Columnists > Mailbag


Issue: "Locking up the big guns," Aug. 12, 2000

Not supreme

We say "freedom of choice" and choose to kill innocent babies. Our idea of liberty has become gruesome indeed. Let us remember that we are not independent of the Creator of life, and let the nine justices remember that they are not supreme. - Lynn Wielenga, Hull, Iowa

What's reasonable?

"Is resistance futile?" was very pertinent to me (July 8/15). At age 69 I have just gone through a living will with my sons. As I get older, I want good reasonable care but it seems less reasonable to spend mega dollars on heroics to prolong my life a few more years. If I had severe irreversible dementia, death would seem to be the sweet grace of God. And if my organs are failing due to old age, I don't want to be kept alive artificially with tubes and apparatuses. So, yes, I do believe in the "futile-care theory," the singling out of some patients to deny certain treatments. The question is, what is reasonable care? - Lois Hendricks, New Prague, Minn.

Rational rationing

We see you’ve been enjoying the content on our exclusive member website. Ready to get unlimited access to all of WORLD’s member content?
Get your risk-free, 30-Day FREE Trial Membership right now.
(Don’t worry. It only takes a sec—and you don’t have to give us payment information right now.)

Get your risk-free, 30-Day FREE Trial Membership right now.

As a full-time intensive care unit physician, I address the complicated issues surrounding medical futility on a daily basis. For example, we often don't have a rational way of rationing medical care. Women unable to afford prenatal medical care may be refused treatment, but we will spend hundreds of thousands of dollars to preserve the life of a premature baby when only pennies could have kept it safe inside the womb. And where is the pressure for personal accountability for one's own health? When adults engage in risky behavior (like sex, alcohol, tobacco, or "extreme" sports), how much does the medical system owe them to repair their bodies when they are injured? I oppose euthanasia, and do everything in my power to optimize my patients' chances for survival, spending thousands of dollars a day in the process. But when I go home to my nice house, in my nice neighborhood, and read about the Sudan crisis in WORLD, I am often ashamed at how wasteful the U.S. medical system can be. In our attempts to put off the inevitable, how much are we willing to spend, who makes the decisions, and will they be applied equally to all? Our only hope is for Christians to be actively involved in these tough discussions. - Mark Oltermann, Ogden, Utah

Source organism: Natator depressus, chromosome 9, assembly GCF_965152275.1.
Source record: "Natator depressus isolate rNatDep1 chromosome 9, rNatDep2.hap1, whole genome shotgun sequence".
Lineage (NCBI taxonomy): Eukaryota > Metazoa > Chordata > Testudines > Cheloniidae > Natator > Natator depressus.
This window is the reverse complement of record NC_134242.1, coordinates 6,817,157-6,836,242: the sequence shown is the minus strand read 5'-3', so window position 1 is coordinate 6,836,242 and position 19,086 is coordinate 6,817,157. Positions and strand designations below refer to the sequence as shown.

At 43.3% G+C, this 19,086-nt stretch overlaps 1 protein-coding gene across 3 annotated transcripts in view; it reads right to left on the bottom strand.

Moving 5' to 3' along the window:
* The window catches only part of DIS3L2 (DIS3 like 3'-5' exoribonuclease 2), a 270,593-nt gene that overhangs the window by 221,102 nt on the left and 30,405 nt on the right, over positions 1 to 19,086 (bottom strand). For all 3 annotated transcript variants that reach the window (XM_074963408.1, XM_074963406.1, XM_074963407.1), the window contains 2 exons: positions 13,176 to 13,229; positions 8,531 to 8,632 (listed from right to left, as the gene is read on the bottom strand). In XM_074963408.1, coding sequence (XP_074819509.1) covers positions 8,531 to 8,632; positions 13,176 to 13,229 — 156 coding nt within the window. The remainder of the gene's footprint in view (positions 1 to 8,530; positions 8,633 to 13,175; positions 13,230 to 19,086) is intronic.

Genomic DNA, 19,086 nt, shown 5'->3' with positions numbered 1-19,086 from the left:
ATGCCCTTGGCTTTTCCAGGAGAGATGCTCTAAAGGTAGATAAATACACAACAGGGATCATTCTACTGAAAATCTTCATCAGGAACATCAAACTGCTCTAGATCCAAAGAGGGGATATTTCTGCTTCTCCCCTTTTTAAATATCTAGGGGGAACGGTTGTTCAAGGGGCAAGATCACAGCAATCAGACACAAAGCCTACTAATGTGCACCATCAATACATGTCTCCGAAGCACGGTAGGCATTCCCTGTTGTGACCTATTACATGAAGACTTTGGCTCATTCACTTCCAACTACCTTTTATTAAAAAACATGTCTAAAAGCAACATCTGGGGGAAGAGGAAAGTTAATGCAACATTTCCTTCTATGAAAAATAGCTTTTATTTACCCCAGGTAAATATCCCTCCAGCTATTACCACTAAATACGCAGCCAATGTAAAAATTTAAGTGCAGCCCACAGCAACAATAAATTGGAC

Legal at least

Learning about the trials and problems in other countries for families who choose to homeschool makes me appreciate our own freedom ("State schools über alles?" July 8/15). While our own country is not perfect, at least our decision to homeschool is not against the law. - Terri Ellis, Howe, Ind.

Hit the e-mark

Joel Belz's commentary on e-publishing hit the mark about the future of publishing. Much of what he writes is already here, although perhaps limited to the "techie" community. Today I downloaded most of WORLD into my Palm handheld computer. This took two minutes to configure weeks ago and is automatically refreshed every Friday morning while I synchronize my calendar and address book with the office server. It's less effort than going to the mailbox. I read WORLD and other publications while waiting for the bus and during lunch. I am writing this response on my handheld computer and it will be transmitted next time I synchronize my calendar. Granted, the technology is still limited, but the beginnings are already here. - Jim Hilliard, Manchester, Conn.

A profound loss

Thank you for the article on Dr. James Montgomery Boice ("Complex simplicity," July 1). I was a theologically illiterate young Christian when I picked up his book, The Christ of Christmas, in my local public library as a college student. That book changed the focus of my life and made me realize I was starving for the meat of God's Word. Especially in this age of evangelical silliness, Dr. Boice's death is a profound loss for the church and the world. - Janet Mefferd, Dallas, Texas

Debt of gratitude

My wife and I were members of Tenth Church, where Dr. Boice ministered, from 1985 to 1988 while studying at Westminster Seminary preparing for ministry. He painstakingly prepared two excellent sermons each week, most now published, that are among the most lucid commentaries on the Scriptures. Dr. Boice's example continues to inspire me in the primary task of preaching the Word expositionally. I am among the many pastors who owe him a great debt. - Bob Myers, Burtonsville, Md.

WORLD way off

0I think WORLD missed the boat on what Weigh Down is all about-bringing people into a closer relationship with God through prayer, Bible study, and removing false idols such as food and overeating ("Weigh Down, weigh off?" July 1). Weight loss is just a side benefit to the real joy of growing closer to the Father. - Theresa Boiney, Crestwood, Ky.


You must be a WORLD member to post comments.

    Keep Reading


    Troubling ties

    Under the Clinton State Department, influence from big money…